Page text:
It's only a matter of weeks now before a new crop of 18 year-olds leave the nest and head off for college. Now is the time to have some very serious conversations about "money." These conversations should be designed to educate and illuminate your young student about the costs and risks inherent in being a college student.
Here are a few of the topics that should be covered:
How much is college going to cost? What does the budget look like? Who is going to pay for what? If mom and dad are contributing, will those contributions come on the 1st of the month? What about "fall break?" The more comprehensive an understanding the student has about total expenses, the better the conversations should be during the first semester.
Every student needs to understand the dangers of credit cards. Make sure they have a card, even if it is just for emergencies and also so they can learn to use credit responsibly. Even if you contribute to their expenses, THEY should pay the credit card bill so they understand the connection between what they buy and the money needed to pay for those purchases. They will be inundated with offers for "free credit cards." Make sure they understand the risks.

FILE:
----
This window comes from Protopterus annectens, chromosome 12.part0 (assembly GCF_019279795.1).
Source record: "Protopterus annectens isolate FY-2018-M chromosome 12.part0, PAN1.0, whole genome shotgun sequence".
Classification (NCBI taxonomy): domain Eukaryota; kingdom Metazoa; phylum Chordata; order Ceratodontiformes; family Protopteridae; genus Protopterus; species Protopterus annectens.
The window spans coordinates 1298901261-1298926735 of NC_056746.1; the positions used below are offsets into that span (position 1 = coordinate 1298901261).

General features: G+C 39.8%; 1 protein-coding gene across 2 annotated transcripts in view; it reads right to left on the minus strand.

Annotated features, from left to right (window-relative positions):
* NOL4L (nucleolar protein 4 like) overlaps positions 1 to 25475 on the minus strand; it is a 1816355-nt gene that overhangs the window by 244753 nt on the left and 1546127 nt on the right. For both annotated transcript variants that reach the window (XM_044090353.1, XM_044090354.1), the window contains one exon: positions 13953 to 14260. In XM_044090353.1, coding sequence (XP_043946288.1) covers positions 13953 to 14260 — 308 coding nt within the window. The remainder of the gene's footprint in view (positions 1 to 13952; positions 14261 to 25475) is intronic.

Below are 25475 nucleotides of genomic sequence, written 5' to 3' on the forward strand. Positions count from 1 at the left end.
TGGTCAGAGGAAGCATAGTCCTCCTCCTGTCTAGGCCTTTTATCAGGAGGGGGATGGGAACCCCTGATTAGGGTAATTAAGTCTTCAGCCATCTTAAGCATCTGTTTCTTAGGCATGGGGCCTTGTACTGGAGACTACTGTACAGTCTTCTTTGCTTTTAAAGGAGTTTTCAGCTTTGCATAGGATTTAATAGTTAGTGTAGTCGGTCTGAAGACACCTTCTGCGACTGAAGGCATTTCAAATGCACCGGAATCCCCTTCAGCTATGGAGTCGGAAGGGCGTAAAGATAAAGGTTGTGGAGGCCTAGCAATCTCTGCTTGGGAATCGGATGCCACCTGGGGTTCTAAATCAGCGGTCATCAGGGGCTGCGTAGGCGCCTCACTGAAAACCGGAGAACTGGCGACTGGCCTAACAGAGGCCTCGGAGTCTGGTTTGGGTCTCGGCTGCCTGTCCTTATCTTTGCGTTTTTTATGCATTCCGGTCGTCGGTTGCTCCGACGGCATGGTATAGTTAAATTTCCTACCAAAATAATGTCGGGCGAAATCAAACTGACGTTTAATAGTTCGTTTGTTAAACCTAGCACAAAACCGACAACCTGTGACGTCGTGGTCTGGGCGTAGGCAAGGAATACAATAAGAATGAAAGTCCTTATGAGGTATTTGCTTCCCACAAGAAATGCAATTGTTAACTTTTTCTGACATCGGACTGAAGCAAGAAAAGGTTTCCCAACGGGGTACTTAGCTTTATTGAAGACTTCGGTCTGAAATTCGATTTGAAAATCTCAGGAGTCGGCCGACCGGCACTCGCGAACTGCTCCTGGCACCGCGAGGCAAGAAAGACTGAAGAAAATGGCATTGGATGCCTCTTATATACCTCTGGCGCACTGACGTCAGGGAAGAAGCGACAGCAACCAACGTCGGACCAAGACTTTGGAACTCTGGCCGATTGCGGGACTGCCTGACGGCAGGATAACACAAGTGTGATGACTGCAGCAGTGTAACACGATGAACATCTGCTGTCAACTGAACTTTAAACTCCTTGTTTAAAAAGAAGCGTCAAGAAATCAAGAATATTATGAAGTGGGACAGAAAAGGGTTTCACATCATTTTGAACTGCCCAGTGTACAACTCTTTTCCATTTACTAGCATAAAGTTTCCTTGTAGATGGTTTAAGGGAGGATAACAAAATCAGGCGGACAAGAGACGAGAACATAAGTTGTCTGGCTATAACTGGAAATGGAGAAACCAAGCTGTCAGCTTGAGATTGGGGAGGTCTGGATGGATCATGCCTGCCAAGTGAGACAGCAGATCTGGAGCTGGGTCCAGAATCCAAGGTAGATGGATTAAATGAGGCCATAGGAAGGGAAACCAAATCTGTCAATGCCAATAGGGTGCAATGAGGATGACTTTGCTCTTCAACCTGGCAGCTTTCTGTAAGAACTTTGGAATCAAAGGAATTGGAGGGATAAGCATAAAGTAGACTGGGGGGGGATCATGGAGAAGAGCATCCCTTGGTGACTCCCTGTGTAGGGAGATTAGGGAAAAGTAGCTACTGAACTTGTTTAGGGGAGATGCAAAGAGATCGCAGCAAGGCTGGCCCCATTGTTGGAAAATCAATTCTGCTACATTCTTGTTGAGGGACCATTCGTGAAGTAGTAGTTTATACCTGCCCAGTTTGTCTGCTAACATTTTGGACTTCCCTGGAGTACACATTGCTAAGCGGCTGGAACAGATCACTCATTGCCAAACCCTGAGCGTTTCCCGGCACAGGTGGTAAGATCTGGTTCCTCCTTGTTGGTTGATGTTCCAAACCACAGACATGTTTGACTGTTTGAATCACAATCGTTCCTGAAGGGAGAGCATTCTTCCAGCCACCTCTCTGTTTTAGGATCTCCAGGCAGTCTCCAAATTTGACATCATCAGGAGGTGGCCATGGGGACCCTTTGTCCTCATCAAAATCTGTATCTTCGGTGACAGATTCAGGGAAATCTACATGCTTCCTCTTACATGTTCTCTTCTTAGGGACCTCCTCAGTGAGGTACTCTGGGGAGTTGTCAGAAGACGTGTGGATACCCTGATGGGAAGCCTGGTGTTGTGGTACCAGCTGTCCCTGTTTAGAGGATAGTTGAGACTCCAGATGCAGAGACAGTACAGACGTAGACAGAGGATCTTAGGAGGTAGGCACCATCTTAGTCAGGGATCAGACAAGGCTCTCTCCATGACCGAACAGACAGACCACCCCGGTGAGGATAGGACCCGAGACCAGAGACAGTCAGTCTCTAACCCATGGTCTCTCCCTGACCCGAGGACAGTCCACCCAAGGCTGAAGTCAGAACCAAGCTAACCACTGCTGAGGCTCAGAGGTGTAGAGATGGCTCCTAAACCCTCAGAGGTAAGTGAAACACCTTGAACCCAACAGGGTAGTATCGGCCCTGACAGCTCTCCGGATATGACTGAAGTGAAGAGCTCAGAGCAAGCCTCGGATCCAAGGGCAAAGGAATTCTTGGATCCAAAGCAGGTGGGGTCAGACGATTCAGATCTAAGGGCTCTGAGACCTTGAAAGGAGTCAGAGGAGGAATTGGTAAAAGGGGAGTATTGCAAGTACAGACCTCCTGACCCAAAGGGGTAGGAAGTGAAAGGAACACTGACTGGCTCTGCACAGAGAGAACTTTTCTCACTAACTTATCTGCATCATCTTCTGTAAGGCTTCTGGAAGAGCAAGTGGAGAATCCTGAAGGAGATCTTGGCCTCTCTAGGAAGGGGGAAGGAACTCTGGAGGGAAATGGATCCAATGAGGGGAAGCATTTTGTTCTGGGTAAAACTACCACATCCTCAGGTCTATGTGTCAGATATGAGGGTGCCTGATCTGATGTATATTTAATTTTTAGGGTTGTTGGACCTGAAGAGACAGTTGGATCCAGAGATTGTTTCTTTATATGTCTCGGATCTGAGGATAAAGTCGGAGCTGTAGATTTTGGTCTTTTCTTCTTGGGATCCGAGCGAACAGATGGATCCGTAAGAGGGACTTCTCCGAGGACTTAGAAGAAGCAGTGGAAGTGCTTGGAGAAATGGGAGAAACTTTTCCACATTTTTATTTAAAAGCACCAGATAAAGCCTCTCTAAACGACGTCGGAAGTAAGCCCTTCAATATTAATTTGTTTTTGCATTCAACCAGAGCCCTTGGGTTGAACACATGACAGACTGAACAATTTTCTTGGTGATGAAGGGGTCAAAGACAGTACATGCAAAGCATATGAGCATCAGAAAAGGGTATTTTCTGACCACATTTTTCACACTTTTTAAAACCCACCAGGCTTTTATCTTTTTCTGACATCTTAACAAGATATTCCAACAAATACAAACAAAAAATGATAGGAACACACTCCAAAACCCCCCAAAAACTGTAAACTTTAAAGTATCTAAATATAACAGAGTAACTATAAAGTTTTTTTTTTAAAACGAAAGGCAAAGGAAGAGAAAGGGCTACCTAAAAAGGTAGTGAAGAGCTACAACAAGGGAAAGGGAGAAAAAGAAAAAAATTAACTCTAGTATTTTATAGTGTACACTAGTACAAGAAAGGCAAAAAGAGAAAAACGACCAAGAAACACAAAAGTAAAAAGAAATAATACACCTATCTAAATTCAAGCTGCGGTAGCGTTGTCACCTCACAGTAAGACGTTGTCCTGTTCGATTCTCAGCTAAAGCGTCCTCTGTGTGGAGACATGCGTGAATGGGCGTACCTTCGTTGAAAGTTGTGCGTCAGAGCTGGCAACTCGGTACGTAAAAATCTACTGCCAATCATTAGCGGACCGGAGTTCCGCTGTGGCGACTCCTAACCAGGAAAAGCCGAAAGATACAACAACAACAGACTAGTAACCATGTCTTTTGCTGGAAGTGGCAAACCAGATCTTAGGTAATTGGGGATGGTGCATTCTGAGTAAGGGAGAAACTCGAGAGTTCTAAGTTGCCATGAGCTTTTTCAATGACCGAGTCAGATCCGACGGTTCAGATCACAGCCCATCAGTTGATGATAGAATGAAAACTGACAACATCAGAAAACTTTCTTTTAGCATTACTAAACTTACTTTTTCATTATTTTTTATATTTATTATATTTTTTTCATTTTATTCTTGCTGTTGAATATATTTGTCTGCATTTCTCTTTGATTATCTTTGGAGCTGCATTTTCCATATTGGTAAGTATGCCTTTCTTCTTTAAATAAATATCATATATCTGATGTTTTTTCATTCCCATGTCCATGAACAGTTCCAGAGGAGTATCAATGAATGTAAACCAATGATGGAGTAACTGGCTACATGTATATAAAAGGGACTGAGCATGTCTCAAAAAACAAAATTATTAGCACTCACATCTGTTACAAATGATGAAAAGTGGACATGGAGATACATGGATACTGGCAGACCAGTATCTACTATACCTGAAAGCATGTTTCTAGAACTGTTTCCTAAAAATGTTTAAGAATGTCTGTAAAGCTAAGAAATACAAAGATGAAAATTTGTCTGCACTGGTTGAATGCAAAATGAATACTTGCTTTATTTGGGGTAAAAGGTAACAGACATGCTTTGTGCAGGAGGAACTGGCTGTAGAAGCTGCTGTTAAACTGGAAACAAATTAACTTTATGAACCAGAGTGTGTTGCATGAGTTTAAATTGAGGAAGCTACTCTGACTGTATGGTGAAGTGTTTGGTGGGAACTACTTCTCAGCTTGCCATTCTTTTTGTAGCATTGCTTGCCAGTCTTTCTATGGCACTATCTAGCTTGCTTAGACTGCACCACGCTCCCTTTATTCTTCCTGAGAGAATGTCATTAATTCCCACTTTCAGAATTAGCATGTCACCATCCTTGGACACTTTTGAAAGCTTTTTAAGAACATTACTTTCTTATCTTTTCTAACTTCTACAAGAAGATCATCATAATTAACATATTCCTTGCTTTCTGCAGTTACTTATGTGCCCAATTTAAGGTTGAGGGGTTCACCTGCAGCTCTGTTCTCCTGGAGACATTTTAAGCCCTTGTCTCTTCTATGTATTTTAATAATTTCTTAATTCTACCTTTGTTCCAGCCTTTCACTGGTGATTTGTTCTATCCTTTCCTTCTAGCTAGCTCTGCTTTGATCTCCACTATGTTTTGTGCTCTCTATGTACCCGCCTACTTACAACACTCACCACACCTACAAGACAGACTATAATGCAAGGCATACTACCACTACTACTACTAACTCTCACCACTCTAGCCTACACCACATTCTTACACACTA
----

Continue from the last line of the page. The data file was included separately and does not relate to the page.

Do they have an account? Do they know how to write a check? Do they know how to reconcile a checkbook? Another necessary tool and necessary skill.
The bottom line is that too many kids head off to college having never had any real financial responsibility in their lives. Schools rarely cover detailed information on fiscal responsibility or financial literacy which means this education is left to the parents. The process should start long before a child plans to move out, but if it hasn't, the summer before "Junior" heads off to college may be your last chance to impart lessons that will last a lifetime. Good luck!
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